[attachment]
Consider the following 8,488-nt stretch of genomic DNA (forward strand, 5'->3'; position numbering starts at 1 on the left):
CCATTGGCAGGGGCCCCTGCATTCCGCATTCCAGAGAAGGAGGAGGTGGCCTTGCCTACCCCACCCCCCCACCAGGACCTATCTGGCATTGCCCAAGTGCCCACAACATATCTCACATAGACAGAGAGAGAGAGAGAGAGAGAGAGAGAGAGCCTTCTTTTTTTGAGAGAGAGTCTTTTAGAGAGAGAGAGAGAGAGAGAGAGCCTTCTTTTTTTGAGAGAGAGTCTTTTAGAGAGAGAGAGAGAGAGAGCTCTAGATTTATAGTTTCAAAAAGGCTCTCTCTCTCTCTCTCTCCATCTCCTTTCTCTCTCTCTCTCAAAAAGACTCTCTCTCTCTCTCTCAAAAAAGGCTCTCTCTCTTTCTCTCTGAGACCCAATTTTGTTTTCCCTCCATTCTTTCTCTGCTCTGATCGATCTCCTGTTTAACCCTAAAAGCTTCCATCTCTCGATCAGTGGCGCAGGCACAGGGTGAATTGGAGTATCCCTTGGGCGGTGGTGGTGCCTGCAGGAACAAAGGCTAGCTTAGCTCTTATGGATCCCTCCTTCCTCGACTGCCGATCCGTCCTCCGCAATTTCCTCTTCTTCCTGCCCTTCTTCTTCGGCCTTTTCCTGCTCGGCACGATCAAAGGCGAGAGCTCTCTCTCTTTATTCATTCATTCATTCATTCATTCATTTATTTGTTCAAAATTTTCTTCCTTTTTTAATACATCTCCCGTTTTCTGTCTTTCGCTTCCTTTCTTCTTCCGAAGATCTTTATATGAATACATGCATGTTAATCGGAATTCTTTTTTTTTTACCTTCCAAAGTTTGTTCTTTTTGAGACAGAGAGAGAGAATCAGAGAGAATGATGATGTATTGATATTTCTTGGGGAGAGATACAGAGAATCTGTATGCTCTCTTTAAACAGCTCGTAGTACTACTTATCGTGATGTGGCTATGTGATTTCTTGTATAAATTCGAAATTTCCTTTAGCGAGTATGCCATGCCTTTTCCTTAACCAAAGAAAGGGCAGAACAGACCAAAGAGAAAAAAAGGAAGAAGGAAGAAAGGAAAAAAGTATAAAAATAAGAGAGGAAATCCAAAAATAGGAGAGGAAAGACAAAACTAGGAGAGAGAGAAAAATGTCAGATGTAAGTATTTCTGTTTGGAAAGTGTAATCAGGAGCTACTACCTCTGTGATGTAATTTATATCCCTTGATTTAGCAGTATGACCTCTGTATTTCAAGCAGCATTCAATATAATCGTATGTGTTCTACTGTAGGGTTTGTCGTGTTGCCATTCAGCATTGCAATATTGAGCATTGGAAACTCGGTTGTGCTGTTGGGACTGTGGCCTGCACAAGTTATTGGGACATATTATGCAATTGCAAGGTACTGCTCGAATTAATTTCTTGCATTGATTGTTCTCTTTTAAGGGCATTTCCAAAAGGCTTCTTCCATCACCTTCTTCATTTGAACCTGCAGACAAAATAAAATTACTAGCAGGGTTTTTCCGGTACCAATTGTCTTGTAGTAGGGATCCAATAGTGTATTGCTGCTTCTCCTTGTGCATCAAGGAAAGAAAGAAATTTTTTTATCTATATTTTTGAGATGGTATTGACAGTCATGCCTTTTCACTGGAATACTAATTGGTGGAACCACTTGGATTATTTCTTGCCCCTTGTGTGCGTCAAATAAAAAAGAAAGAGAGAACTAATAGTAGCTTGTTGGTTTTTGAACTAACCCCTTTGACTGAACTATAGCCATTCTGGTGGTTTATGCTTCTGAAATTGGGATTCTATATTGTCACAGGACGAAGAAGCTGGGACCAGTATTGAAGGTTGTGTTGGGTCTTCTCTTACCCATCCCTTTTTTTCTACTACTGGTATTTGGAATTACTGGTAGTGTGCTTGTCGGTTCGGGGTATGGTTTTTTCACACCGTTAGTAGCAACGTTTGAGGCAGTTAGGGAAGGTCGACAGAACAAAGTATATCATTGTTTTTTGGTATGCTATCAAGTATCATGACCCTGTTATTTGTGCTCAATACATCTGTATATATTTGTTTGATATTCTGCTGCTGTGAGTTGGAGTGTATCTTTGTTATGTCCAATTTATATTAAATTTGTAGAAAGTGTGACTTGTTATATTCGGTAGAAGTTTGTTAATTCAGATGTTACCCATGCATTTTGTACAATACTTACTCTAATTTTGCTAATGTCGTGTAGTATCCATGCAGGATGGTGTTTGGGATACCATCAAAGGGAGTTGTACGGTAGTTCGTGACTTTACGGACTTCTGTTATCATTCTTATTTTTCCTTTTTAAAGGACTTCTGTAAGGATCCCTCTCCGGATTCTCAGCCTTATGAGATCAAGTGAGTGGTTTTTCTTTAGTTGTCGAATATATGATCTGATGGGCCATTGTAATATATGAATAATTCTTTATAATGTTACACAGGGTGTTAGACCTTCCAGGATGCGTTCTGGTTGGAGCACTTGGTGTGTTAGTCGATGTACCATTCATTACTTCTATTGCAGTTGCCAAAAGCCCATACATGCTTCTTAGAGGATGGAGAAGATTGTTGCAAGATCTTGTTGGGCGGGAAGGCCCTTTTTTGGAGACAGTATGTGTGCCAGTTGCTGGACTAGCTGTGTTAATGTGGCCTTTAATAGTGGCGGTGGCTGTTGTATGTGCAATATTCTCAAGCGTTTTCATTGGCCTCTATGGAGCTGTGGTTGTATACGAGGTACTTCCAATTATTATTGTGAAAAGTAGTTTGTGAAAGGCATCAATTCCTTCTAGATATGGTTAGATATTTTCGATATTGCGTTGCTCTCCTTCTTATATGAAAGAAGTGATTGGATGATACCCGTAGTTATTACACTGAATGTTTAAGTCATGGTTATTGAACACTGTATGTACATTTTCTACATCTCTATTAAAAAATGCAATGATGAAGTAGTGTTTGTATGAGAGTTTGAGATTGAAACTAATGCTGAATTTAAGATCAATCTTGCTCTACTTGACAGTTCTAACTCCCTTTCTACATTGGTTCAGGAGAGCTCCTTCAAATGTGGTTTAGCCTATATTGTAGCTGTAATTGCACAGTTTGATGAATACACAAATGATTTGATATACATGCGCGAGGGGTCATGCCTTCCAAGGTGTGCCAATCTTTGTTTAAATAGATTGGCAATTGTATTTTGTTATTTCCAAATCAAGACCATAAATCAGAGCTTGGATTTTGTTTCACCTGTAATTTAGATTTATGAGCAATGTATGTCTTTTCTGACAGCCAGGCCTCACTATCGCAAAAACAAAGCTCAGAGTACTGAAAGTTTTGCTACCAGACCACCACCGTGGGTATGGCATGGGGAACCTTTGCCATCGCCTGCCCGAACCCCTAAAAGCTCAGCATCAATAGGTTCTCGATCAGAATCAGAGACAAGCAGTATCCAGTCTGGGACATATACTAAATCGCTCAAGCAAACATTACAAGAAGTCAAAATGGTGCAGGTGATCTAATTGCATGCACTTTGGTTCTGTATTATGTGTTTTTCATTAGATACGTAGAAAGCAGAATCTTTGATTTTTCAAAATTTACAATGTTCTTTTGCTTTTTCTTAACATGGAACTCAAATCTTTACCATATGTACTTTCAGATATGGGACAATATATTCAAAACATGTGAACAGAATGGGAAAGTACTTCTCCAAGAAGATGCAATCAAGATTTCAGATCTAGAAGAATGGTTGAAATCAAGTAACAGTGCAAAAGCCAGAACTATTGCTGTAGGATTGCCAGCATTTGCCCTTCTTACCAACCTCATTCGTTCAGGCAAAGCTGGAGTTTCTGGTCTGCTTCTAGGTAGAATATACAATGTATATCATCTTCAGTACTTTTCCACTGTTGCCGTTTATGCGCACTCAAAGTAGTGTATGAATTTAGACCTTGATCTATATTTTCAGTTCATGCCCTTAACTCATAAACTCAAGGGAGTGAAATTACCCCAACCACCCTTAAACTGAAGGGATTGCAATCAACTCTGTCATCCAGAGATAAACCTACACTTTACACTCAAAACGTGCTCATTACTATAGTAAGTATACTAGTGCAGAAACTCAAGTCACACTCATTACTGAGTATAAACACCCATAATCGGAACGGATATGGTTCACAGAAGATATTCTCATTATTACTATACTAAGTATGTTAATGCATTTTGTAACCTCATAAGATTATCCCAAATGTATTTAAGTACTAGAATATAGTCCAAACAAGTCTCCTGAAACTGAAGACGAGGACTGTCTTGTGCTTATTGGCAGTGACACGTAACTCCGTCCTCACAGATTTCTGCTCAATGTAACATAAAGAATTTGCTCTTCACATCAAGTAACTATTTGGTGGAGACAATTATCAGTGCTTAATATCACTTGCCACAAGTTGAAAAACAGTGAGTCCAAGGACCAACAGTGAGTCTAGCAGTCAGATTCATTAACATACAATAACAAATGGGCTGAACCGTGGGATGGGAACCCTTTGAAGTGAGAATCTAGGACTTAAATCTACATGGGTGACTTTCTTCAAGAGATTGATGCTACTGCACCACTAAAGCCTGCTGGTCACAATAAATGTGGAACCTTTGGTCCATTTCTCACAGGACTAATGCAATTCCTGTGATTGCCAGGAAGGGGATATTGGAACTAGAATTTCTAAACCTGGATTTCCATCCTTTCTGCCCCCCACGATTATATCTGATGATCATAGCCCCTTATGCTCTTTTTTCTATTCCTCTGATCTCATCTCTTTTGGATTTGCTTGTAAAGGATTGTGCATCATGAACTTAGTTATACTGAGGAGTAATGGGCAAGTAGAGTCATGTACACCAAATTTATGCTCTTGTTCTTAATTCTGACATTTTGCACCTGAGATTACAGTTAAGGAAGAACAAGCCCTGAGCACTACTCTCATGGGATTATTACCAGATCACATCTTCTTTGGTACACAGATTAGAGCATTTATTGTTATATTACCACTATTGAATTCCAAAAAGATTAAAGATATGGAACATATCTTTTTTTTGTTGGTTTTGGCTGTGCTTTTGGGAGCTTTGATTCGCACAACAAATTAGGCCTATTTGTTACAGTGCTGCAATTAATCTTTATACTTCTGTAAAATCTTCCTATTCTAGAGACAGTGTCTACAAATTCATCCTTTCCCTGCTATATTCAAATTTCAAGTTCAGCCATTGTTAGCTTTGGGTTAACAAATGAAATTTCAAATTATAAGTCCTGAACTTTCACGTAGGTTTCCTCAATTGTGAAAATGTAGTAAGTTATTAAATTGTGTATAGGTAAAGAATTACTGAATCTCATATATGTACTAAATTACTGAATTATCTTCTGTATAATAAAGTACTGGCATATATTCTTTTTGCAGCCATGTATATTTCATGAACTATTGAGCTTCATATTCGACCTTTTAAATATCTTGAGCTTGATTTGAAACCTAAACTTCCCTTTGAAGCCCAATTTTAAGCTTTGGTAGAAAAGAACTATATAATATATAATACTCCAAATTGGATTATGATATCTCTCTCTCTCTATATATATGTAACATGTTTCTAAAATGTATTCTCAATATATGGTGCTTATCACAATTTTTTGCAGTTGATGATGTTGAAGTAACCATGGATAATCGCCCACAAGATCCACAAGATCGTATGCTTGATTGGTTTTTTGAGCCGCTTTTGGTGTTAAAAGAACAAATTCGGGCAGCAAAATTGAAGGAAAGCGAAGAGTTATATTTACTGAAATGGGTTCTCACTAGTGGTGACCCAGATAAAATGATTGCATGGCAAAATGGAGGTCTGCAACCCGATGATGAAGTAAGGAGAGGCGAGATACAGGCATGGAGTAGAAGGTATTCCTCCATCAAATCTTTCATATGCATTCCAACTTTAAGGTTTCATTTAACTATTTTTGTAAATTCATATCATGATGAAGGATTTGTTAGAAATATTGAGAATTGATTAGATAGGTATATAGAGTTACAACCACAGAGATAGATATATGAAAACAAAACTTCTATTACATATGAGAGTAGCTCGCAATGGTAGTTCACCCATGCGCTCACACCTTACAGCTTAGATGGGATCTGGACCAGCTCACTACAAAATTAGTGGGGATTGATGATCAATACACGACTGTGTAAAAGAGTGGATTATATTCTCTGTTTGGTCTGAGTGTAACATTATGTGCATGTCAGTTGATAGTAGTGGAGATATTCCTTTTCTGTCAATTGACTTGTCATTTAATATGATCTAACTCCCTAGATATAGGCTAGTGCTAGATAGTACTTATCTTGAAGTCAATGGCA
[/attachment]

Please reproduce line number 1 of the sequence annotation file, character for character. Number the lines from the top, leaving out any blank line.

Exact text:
Consider the following 8,488-nt stretch of genomic DNA (forward strand, 5'->3'; position numbering starts at 1 on the left):